Press "Enter" to skip to content

Sunn O))) Breaks Up Due to Creative Differences of Whether to Play D-Flat or B-Flat for 10 Minutes

SEATTLE – Legendary drone metal duo Sunn O))) announced they are disbanding following a dispute over whether their next 10-minute dirge should be on a D-flat or a B-flat, sources close to the band reported.

“For years, I’ve been saying that we need to innovate lest we stagnate and rust, but I guess bashing on a B-flat is too much of an artistic shift for Stephen (O’ Malley),” reported Greg Anderson, who is known as the radical visionary of the group according to insiders. “It’s a shame that we weren’t able to compromise. It’s not like I was asking for some two-tone ska riffs thrown in there, I still wanted to have one note drone out for eternity. We built a lot of music based around hammering a D-flat for minutes, hours at a time. Hell, three of our albums consist of one D-flat and then an hour of resulting feedback. I’m proud of it! But I also need a change.”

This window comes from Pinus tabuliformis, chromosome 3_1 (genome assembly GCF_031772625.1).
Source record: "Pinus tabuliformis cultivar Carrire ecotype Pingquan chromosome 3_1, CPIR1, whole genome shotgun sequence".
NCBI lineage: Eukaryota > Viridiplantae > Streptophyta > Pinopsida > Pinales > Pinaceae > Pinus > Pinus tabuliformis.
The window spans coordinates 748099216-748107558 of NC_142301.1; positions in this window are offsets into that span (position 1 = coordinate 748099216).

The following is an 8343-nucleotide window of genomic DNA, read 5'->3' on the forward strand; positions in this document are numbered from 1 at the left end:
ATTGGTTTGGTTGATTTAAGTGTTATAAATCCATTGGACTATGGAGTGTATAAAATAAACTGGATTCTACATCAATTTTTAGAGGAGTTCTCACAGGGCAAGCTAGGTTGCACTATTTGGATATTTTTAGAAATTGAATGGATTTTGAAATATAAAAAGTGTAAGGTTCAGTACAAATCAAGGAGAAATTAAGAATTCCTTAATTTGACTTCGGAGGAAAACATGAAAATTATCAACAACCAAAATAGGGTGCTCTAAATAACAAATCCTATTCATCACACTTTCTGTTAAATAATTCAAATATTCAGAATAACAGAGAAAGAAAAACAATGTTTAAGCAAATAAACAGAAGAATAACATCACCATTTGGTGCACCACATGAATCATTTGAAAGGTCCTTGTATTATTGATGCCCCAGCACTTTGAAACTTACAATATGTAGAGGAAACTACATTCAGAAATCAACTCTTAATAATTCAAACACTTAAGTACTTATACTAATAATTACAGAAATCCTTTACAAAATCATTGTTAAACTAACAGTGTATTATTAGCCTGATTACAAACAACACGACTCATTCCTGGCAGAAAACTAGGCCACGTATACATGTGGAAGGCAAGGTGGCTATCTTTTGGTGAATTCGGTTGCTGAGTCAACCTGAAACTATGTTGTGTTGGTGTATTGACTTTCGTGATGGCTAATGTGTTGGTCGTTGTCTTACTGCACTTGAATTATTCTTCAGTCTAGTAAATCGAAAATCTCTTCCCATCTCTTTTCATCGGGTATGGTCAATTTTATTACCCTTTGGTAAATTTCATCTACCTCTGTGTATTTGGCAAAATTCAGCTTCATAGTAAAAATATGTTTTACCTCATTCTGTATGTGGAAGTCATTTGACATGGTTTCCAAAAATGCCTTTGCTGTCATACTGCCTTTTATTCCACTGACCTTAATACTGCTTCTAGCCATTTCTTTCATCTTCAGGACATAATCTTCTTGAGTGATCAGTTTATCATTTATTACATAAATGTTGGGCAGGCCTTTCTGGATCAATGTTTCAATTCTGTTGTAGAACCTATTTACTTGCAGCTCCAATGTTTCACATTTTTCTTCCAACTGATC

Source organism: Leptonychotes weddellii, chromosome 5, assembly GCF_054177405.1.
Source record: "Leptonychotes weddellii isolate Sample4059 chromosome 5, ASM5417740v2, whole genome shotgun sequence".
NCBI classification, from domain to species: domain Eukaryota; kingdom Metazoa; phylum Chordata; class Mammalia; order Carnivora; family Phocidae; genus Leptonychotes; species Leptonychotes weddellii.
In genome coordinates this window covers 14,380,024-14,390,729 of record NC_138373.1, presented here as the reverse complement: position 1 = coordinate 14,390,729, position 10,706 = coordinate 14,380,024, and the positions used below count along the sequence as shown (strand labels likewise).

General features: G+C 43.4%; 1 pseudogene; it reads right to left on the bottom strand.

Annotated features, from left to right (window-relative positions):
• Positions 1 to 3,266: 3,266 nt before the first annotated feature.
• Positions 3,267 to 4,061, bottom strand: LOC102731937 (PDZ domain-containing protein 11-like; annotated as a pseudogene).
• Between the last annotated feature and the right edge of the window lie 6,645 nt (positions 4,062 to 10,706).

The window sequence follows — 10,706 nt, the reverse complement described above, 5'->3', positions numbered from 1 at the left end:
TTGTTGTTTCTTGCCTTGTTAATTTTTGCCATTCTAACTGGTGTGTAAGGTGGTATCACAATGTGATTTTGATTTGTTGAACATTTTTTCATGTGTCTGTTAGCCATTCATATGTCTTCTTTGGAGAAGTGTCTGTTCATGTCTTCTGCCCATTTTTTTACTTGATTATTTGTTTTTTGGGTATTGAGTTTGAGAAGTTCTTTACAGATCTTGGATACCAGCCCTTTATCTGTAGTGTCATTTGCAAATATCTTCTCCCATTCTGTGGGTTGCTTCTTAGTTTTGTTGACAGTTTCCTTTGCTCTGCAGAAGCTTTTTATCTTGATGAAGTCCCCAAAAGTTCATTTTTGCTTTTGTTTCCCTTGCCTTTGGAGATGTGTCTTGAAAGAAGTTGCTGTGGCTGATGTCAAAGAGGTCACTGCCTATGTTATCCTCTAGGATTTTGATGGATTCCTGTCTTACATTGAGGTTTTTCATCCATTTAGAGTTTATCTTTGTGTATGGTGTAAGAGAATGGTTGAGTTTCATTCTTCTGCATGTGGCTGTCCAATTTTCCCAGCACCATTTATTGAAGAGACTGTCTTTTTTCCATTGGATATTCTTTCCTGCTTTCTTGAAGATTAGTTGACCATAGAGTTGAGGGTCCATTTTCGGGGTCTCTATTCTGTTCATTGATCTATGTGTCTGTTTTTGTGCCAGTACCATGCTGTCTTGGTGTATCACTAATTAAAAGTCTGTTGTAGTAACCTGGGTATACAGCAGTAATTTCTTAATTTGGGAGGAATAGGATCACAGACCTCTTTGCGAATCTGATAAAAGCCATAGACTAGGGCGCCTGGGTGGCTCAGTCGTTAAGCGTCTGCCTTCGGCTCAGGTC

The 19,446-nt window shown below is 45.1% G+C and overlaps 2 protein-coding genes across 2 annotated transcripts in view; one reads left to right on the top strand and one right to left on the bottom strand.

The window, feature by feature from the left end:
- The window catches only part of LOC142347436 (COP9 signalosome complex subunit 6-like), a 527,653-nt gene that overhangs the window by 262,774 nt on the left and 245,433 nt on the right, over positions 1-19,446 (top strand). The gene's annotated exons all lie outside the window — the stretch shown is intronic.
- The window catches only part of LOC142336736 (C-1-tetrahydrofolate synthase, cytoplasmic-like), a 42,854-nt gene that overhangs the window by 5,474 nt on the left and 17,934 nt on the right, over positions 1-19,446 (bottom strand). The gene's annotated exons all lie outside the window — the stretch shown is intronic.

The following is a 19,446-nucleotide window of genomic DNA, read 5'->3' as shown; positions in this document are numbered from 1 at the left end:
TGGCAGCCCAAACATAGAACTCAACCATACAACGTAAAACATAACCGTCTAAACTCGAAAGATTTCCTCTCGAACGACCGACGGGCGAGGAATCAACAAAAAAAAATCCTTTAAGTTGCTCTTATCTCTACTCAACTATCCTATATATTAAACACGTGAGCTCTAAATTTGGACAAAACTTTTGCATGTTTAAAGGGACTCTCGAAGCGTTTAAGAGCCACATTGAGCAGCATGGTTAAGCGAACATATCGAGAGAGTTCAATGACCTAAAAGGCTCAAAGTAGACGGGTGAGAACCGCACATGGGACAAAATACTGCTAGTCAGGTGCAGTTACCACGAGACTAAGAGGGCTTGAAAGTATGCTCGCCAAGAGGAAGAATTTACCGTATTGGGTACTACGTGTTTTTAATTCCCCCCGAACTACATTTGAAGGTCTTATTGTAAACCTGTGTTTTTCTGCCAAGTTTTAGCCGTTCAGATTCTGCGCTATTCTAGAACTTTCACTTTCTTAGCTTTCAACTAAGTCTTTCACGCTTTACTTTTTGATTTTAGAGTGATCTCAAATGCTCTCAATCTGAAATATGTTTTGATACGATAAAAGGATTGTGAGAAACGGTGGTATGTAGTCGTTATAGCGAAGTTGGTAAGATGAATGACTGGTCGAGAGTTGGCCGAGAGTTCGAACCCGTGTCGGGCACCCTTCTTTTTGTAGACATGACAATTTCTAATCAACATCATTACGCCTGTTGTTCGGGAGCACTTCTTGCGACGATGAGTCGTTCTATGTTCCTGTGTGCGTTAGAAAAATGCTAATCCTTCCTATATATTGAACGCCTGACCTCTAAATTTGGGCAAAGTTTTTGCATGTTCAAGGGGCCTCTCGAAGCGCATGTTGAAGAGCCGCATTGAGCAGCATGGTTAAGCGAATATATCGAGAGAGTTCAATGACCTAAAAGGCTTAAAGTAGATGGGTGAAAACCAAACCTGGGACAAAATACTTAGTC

O’Malley, Sunn O)))’s other member, offered a different philosophy on where the band’s trajectory should have gone.

“I refuse to chase trends like playing B-flats; we built this band on a pure mission and I will not deviate from it,” retorted O’Malley, who almost quit the band in the early days in a dispute over whether it should be a capital O or a zero in the band’s name. “If Sunn O))) can’t stick to its identity, then what does it even mean to be in a band? Whatever, I wish Greg luck on his new hyperpop/trap project, or whatever the hell music they use B-flats in. I won’t be caught dead listening to it though.”

Music historians offered some classic examples as to why groups fall apart despite attaining the unlikeliest of successes.

“The Beatles were the singularly most popular music act of all time, and they didn’t even last a decade — but this Sunn O))) business makes no sense,” admitted Sandra Yonkers, author of “Why Bands Break Up: Drugs, Sex, and Egos.” “Sunn O))) makes some of the least accessible music to ever find an audience, so to think that the members are so principled about the creation of it that they will throw it all away is wild, and quite frankly, extremely stupid.”

In related news, grindcore staple Napalm Death are reportedly on the rocks as some band members suggested writing a song under 240bpm.

Photo by Antti T. Nissinen.